Tentacle Tuesday: Superheroes Redux

As I pointed out during my initial foray into the tangled relationship between superheroes and tentacled creatures (Superheroes in Octopus Land), even heroic stock characters with extraordinary powers get bested by the occasional octopus, be it of oceanic, mystical, or outright intergalactic origins. Some of these monsters are aliens from proverbial outer space, some swam out from the depths of the sea for reasons they alone comprehend; some are plants, some are mammals – animal, mineral, or vegetable in form and content.

Our first entry is someone who’s faster than a speeding bullet… but requires a passerby’s help to get rid of some pesky plant tentacles. None too impressive for someone of his calibre, the first superhero that comes to mind for most.

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Superman no. 285 (March 1975). Cover by Nick Cardy.

That’s enough bumbling. I’ll move on to someone who can *really* handle tentacle problems!

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High atop Slaughter Mountain, where the rain never stops, stately Stearn Mansion stands silhouetted against the blood-red moon. This is the home of Dr. Strongfort Stearn, known throughout the world as … Mr. Monster!! From this lofty perch, Doc Stearn peers unflinchingly into the black abyss below. For it is Mr. Monster’s mission to search out evil — and destroy it!” Today Mr. Monster is fighting a cute octopus with googly eyes. Sometimes monsters look most innocuous, you know.

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Original art for Mr. Monster: Who Watches the Garbagemen? (2005). Cover by Alex Horley. As usual, the octopus has excellent taste in women.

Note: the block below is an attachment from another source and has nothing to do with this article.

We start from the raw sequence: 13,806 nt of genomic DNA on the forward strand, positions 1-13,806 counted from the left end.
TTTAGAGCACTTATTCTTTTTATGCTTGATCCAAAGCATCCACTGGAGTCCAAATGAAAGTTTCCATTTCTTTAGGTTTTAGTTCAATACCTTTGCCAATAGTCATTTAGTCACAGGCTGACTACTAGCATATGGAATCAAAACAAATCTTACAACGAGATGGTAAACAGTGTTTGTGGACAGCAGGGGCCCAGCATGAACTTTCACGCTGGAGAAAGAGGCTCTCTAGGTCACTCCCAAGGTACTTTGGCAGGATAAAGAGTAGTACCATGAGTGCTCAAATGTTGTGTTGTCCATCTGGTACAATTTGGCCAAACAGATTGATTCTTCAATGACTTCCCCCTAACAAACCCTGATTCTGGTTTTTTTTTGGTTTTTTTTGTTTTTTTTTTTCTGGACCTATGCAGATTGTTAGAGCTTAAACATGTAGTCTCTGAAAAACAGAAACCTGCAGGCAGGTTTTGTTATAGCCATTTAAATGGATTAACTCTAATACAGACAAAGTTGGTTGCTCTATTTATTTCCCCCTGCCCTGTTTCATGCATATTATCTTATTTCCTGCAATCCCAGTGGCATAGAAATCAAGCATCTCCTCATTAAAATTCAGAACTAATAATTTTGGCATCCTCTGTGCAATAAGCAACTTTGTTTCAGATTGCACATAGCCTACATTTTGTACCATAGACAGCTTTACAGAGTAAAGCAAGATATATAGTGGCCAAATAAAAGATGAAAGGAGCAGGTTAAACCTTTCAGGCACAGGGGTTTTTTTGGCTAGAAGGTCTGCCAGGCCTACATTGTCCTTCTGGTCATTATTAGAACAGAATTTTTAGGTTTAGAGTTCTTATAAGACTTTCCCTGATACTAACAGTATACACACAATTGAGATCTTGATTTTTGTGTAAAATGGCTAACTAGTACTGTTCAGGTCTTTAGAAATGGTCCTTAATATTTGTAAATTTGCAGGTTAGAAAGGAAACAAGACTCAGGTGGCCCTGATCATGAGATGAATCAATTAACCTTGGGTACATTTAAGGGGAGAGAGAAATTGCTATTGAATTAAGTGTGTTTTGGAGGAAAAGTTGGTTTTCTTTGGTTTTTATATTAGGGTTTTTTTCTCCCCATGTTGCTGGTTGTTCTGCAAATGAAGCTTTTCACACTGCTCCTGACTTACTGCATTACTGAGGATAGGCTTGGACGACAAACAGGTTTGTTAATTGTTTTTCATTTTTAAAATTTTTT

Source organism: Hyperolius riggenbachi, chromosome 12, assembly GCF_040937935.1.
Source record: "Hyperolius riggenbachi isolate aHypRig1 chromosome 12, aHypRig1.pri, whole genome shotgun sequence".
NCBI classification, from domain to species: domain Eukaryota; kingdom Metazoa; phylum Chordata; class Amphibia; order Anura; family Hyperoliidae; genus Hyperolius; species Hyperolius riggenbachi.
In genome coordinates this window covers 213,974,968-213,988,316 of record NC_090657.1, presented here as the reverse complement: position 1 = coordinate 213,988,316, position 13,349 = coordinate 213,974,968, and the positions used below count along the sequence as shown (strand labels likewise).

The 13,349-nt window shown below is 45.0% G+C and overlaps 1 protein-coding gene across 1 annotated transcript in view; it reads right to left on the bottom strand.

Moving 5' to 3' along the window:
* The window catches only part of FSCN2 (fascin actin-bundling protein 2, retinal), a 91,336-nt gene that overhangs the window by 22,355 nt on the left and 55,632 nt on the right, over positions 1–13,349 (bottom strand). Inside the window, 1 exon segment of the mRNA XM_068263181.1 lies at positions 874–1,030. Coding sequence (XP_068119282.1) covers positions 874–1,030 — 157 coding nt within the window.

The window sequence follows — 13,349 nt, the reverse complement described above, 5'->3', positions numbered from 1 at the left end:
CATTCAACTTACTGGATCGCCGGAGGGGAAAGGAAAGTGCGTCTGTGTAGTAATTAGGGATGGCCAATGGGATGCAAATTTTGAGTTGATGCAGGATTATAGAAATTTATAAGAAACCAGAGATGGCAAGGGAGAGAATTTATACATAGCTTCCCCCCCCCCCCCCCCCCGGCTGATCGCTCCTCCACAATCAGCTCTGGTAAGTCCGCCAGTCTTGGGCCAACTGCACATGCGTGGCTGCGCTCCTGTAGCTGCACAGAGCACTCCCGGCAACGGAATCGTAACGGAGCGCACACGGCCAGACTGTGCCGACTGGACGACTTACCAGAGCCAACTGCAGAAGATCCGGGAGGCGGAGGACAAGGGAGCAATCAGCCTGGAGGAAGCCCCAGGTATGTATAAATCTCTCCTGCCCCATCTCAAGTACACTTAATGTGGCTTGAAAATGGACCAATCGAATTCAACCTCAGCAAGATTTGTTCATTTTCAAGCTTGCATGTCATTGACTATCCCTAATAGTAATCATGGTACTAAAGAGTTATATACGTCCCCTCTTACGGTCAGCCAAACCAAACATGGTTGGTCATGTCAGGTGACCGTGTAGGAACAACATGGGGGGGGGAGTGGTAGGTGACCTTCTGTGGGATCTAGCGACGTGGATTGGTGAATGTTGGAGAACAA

And this is the way it was published:

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Mr. Monster: Who Watches the Garbagemen? (2005). Cover by Alex Horley.

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« Since the first simple life-form crawled from the pounding turf, the sea has been laced with legend! From the daring men who faced the raging waves in primitive wooden craft to those who probe the hidden depths today in devices of plastic and steel, fables have been passed, secrets whispered from father to son… » And where there’s sea legends and fables of raging depths, there’s tentacles, you can be sure of that. Can the mysterious Phantom Stranger cope with them?

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The Phantom Stranger no. 18, March-April 1972, with art by Neal Adams.

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Maybe saying that starfish have tentacles is stretching it a bit, but just look at the way their arms bend at the ends! Besides, they can “walk” using their tubed appendages, which look like tentacles to all but the most pedantic.

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Justice League of America no. 190 (May, 1981); cover by Brian Bolland, with colours by Anthony Tollin. This may not be a fashion statement, but think of all the money people would save on makeup and surgery!

Starro, a.k.a. Starro the Conqueror, was created by Gardner Fox and Mike Sekowsky in 1960. He’s a mean, stubborn alien lifeform with an idée fixe to enslave mankind, which he repeatedly tries to do by scattering his starfishy spores (which grow into clones of himself) over large cities. And, yes, he has prehensile extremities; it’d be difficult to wreak as much havoc without them.

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Technically, Medusa’s got hair, not tentacles, but she expressed the wish to be part of our Tentacle Tuesday line-up… and I am not going to argue with a woman with hair that can knock out an army.

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Created by Jack Kirby, Medusa first appeared In Fantastic Four #36 (1965). This is a pin-up from Fantastic Four Annual #5, November 1967; pencils by Kirby, inks by Frank Giacoia.

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A panel from Batman, Inc. no. 1 (January 2011), pencils by Yanick Paquette and inks by Michel Lacombe.

Does anybody have an answer for catty Ms. Kyle? I’ll see you next Tentacle Tuesday – until then, keep away from hungry and horny octopuses.

~ ds

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